Besides the goal of producing a Funny Show, another of our goals this year was to challenge ourselves and our audience as to what is funny: So we wrote sketches that dance all around the limits of comedy, and the boundaries of "good taste". We acknowledge quite openly that we often cross those boundaries. Yes, to shock, but also (and I don't want to get all artsy-fartsy here), to explore. Explore just how far one can go before a joke becomes too much. Explore how far an audience is willing to go before they say "enough, that's too far". Explore the depths even further and see if the audience decides "no, we were wrong, this is still funny", and then go farther still, until all agree that the limit has been reached. And how do we judge the results of the explorations? Simply, by the laughter. If an audience laughs, then it's funny. It's (almost - see below) that simple.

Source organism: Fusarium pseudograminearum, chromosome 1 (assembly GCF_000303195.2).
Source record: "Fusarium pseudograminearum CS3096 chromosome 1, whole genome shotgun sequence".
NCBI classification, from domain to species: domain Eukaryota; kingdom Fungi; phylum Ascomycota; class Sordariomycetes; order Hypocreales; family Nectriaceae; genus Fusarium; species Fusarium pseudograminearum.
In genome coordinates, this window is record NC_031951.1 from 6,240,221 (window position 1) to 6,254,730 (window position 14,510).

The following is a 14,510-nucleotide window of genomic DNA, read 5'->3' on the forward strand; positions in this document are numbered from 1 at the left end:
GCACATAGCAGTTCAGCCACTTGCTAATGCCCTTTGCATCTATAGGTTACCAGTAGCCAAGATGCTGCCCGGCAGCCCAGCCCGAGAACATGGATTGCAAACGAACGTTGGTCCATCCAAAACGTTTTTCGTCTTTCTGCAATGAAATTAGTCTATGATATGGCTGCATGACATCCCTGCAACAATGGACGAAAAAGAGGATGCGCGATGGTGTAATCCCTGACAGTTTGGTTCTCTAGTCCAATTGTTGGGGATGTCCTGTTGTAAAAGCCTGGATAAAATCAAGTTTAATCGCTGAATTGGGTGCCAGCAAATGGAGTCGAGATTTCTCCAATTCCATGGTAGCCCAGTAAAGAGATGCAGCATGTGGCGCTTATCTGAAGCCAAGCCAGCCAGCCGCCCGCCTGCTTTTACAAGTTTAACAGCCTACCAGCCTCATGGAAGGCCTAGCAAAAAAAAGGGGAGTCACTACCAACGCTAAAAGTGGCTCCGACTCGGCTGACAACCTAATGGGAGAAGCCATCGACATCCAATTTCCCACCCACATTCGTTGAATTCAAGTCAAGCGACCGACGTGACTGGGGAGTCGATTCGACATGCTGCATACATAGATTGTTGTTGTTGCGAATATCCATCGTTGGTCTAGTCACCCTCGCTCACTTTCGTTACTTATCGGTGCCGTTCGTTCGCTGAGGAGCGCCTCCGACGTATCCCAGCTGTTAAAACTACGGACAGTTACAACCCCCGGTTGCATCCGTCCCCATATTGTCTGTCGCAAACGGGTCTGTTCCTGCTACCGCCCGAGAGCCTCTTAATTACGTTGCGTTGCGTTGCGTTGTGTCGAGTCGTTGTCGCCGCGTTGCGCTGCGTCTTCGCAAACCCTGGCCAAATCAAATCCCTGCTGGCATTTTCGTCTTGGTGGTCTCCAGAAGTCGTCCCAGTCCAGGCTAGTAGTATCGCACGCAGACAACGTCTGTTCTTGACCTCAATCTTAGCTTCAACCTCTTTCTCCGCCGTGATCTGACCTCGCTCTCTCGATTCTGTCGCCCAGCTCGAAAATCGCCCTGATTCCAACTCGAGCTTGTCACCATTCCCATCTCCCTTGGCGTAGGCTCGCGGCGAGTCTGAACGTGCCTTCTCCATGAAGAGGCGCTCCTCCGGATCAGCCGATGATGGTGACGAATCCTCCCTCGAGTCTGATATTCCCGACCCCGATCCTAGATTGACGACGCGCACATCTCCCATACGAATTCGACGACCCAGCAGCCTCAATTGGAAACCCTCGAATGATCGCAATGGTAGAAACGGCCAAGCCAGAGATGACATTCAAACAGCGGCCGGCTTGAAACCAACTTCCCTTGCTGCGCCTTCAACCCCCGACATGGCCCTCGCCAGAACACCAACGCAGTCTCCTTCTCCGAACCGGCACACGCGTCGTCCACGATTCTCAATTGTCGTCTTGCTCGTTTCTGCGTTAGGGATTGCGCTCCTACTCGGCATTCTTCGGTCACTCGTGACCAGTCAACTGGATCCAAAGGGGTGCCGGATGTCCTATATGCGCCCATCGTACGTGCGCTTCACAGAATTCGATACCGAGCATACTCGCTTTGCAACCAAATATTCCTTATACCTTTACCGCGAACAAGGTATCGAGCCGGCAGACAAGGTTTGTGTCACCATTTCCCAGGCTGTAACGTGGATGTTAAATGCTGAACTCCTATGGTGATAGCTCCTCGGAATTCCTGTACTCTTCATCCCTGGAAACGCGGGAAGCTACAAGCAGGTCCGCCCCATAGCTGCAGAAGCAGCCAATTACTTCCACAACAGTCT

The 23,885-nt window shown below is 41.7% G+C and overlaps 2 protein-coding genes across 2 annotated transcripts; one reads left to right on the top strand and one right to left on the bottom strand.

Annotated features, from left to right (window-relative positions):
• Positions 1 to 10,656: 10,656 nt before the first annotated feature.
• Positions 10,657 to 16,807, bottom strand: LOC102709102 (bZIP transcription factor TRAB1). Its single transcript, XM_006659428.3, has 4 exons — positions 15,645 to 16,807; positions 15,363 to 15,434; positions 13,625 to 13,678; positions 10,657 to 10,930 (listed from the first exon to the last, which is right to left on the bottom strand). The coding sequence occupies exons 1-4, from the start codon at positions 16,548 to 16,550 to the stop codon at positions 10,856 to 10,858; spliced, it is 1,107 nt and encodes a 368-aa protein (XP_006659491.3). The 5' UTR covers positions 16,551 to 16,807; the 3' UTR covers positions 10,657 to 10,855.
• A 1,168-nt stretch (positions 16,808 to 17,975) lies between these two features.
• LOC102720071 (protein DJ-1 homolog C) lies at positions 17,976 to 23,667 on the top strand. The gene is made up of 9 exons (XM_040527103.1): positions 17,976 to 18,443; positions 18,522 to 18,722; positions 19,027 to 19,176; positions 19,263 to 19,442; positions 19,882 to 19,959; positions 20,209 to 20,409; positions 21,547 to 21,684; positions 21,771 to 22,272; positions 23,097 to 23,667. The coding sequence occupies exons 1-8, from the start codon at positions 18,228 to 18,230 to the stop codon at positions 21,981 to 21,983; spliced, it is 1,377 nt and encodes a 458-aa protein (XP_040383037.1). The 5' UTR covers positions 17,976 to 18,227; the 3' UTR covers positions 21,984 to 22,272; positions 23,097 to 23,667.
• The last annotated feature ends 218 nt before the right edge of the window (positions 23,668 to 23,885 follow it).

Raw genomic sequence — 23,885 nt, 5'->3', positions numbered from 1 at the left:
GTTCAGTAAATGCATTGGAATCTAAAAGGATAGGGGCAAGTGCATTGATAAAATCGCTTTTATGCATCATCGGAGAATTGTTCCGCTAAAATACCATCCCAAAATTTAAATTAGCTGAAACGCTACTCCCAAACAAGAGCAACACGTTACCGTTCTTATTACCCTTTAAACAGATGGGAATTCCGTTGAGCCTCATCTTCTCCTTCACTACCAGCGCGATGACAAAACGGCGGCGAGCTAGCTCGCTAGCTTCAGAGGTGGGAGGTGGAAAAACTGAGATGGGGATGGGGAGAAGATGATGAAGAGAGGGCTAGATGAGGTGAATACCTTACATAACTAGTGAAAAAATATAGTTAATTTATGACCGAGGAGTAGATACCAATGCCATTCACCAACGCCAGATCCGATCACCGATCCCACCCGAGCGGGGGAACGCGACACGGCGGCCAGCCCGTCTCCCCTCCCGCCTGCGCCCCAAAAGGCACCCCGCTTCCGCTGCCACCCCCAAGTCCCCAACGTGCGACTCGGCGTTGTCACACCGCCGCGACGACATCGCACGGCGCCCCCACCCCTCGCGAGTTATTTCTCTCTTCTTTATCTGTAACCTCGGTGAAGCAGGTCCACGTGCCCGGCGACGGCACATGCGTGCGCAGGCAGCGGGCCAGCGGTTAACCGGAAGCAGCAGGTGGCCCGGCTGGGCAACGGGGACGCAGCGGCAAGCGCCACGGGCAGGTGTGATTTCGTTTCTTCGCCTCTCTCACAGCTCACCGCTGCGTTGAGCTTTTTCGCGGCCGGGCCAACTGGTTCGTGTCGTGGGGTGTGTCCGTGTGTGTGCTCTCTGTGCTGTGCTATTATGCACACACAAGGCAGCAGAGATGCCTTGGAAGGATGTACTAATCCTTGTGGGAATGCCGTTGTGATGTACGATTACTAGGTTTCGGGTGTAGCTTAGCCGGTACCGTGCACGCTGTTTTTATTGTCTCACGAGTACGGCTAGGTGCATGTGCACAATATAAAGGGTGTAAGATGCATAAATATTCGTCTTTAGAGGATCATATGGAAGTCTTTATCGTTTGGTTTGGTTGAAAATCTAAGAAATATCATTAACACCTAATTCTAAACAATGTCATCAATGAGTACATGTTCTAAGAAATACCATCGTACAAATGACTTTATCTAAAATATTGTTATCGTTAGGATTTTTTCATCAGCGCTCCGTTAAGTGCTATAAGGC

Now I know of actors who kid themselves that their productions are better than they are, and who brainwash themselves into believing that audiences are loving their shows and performances more than they actually are. I believe that I'm a pretty objective critic of any shows I've been involved in and I believe I have a pretty good sense of when an audience is honestly enjoying a show, and when they are "being supportive". With comedy shows, it's much easier to guage an audience than it is with drama. With comedy, audiences either a) laugh honestly, b) laugh in support, or c) don't laugh. I may have brainwashed myself into believing this, but I'm pretty sure that audiences who see Sketch 22 are laughing pretty honestly. A lot. And hard.